Today is my birthday. I’m 26 years old today — but I look much younger. With my big, brown eyes and round cheeks, people who don’t know me often mistake me for being in my early 20s or even in my teens. (It probably doesn’t help matters that my maturity hovers around the “Yo Gabba Gabba!” level at times.) Looking younger than my actual age is both a blessing and a curse. It is difficult, as a young-looking woman, to be taken seriously by older people when I discuss politics, society or culture. I’m not going to complain about being told that I “look so young,” though, when the latter is meant as a compliment. Who doesn’t enjoy compliments?
But I’ll admit I feel weird accepting those compliments sometimes. Why should I be flattered that I look young? It’s not like I have any control over that (other than not smoking and getting lots of sleep). I don’t think it’s right that younger women are valued more for their youth and beauty — and if we really want to get right down to the heart of the matter, their ability to have babies. You don’t need to look much farther than last weekend’s Academy Awards’ red carpet to see how older women are supposed to aspire to “look” as much like 20-somethings as possible: no wrinkles, a taut body, perky boobs, long hair. (I’m looking at you, Demi Moore.) Off the red carpet, many “real” women shy away from revealing their true age. But it’s just unfair to exalt older women for “aging well” or “being well-preserved” — that means we’ve given looking young a culturally higher value than, say, having talents, giving charitably, earning lots of money, being a great friend or parent, or possessing wisdom.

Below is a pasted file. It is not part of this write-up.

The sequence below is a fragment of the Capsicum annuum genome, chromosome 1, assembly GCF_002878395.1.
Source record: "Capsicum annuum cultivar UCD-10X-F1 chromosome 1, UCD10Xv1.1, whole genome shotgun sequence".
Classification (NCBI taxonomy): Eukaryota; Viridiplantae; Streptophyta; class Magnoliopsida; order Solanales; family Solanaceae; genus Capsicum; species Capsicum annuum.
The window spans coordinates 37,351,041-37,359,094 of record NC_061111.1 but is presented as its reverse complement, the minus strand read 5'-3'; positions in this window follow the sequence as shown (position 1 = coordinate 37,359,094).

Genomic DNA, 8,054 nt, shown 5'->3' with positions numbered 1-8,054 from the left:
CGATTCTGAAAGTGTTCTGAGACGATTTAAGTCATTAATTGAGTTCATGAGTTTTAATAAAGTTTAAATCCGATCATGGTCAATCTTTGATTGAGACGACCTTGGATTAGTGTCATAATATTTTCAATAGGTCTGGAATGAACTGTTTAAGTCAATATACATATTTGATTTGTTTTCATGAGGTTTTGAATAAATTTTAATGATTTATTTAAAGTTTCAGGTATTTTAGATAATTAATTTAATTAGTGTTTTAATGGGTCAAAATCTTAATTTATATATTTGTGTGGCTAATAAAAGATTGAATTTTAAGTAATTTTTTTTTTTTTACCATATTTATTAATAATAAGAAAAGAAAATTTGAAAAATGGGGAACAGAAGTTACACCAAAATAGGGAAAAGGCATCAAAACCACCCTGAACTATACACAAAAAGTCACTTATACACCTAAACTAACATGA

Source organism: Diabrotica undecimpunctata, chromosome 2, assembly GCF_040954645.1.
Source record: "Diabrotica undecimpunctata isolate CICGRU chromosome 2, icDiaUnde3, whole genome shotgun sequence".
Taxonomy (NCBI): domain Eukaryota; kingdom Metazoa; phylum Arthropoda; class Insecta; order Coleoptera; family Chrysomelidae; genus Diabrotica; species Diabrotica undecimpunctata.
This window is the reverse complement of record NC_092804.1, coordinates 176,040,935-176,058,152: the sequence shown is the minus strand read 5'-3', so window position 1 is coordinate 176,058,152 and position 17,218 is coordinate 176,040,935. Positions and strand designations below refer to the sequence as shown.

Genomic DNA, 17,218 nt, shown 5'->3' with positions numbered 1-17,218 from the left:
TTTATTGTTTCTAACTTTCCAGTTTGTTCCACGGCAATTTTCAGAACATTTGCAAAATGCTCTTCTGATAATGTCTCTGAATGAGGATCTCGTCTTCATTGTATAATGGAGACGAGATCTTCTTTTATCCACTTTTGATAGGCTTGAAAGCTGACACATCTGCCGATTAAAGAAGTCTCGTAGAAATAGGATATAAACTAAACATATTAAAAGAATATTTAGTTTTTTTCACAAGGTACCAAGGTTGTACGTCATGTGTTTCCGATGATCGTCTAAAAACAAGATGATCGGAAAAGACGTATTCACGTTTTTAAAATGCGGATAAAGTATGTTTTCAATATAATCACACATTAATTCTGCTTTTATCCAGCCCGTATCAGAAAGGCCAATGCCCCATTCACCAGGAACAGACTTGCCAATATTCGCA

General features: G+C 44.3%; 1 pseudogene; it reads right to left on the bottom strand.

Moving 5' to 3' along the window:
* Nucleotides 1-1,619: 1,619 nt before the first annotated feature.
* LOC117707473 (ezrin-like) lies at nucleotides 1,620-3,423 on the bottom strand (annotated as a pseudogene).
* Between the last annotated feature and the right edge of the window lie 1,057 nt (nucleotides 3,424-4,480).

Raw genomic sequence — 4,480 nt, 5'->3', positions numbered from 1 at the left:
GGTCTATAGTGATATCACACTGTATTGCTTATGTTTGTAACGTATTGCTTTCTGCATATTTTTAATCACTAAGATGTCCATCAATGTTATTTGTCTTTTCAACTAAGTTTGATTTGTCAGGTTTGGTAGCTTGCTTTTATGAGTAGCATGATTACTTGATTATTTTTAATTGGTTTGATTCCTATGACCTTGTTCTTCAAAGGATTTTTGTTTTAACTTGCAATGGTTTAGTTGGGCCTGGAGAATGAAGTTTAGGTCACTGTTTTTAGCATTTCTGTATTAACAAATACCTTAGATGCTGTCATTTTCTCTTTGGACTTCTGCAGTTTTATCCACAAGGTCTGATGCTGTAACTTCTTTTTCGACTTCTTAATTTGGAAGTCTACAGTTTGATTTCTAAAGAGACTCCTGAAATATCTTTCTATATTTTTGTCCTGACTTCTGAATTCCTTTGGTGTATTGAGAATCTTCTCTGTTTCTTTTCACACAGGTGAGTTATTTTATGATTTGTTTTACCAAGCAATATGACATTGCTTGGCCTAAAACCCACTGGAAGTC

And that is why I have made a vow with myself: Until the day I die, I will always tell the truth about how old I am. No apologies.
Somehow, it has become culturally taboo to ask a woman her age. (Well, not “somehow.” I just very clearly explained why younger women have more cultural value.) Asking a woman’s age is considered impolite, while asking a man his age is not considered impolite at all. Surely you’ve heard someone say, “Never ask a woman her age!” or you’ve read an interview in which a female celebrity/CEO/etc. refuses to say how old she is.
To this day, I still don’t know how old one of my aunts is, although she’s got to be in her 50s or 60s. Her son and her husband obviously know the real number, but they’ve always kept it a secret at her wishes. And it is not just “older” women who do this: I interned at a magazine in college at age 20 and a sales rep from the business side was also doing an internship because she wanted to break into editorial. She also appeared to be young-looking, but one day she mentioned her husband and how they had married some years ago. I had thought she was a college student, like the rest of us interns! “You have a husband! Oh, wow! How old are you?” I asked. She made this face at me, which, I’m sorry to say, can only be described as snotty. Then she shook her head and said she wasn’t going to reveal her age. All I could think was, Oh, get over yourself! It doesn’t matter what your age is! In retrospect, I feel sorry for her that she felt like she had to “fit in” with the 20-year-old interns.
As far as I’m concerned, each and every one of these situations is ridiculous. Of course, the harm they’re causing is unintentional, but I firmly believe they are just hurting other “women of a certain age” (ugh, hate that phrase!) by furthering the taboo that there is something wrong with being 64 or 37 or what-have-you. There is nothing wrong with your age. There just isn’t. If anything, a woman should be proud of having reached age 68, of raising money for breast cancer research, of raising three kids, of buying her own home, of earning a Master’s degree, of nursing a sick cat back to health, of divorcing that jerk of an ex-husband and not keeling over from a heart attack. That is what’s important.
I may not always look younger than my age, but I swear to you I won’t care. How I look is not what I value most about myself; the wisdom that I have amassed in my years on earth is what matters. Today, I turned 26 years old and I’m proud of it.